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Sunday, February 28, 2021



A legendary rivalry reemerges when Jerry moves into New York City's finest hotel on the eve of the wedding of the century, forcing the desperate event planner to hire Tom to get rid of him. As mayhem ensues, the escalating cat-and-mouse battle soon threatens to destroy her career, the wedding, and possibly the hotel itself.

Director: Tim Story

Cast: Chloë Grace Moretz, Michael Peña, Colin Jost, Rob Delaney, and Ken Jeong, Nicky Jam, Bobby Cannavale,  Lil Rel Howery, William Hanna, Mel Blanc, June Foray, Frank Welker

Release Date: February 26, 2021

Genre: Animation, Adventure, Comedy

Rated PG for cartoon violence, rude humor and brief language

Runtime: 1 h 41 min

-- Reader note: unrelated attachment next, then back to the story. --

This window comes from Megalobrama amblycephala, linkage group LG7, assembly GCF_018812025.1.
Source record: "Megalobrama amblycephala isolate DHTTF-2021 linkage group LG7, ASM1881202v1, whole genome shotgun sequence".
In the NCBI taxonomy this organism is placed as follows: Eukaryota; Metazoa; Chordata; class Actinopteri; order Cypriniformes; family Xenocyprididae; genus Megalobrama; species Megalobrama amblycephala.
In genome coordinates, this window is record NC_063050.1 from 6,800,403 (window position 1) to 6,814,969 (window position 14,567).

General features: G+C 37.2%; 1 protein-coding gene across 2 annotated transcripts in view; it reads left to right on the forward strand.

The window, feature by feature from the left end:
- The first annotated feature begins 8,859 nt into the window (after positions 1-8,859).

Tom and Jerry is very much a throwback on multiple levels.  The titular pair are some of the most iconic characters in the history of animation with this being the second outing on the big screen.  It’s not the mess that the 1992 film but still scattershot and uneven for its runtime.  The live action hybrid works fairly well even though there are multiple times that you can tell the cast is reacting to air or placeholders.  Its still a very impressive feat on a technical level and the animations looks wonderfully fluid.  It’s hard to watch this without getting some Who Framed Roger Rabbit vibes in spots with a more family friendly approach.  The story and direction are harmlessly broad for the most part but there are bits of edge, some of which works well while others fall flat.  Tom and Jerry mostly stay true to their classic iterations which is a win for people who remember the classic shorts.  The human cast is solid if bland with Chloë Grace Moretz carrying the larger portion of the film, Moretz is a talented actress but her delivery here feels a little wooden and uninspired.  Her character never really connects as a fully formed entity but just a vessel to move the story along.  Michael Peña likewise doesn’t feel as naturalistic as he usually does which leads me to be believe that there might be a disconnect between the live actors and their animated counter parts.  As such, we are left with an overlong film that works in spots but lulls in others.  Tim Story’s film would have benefited from trimming but overall it’s a solid mindless family film that’ll keep most kids entertained. 


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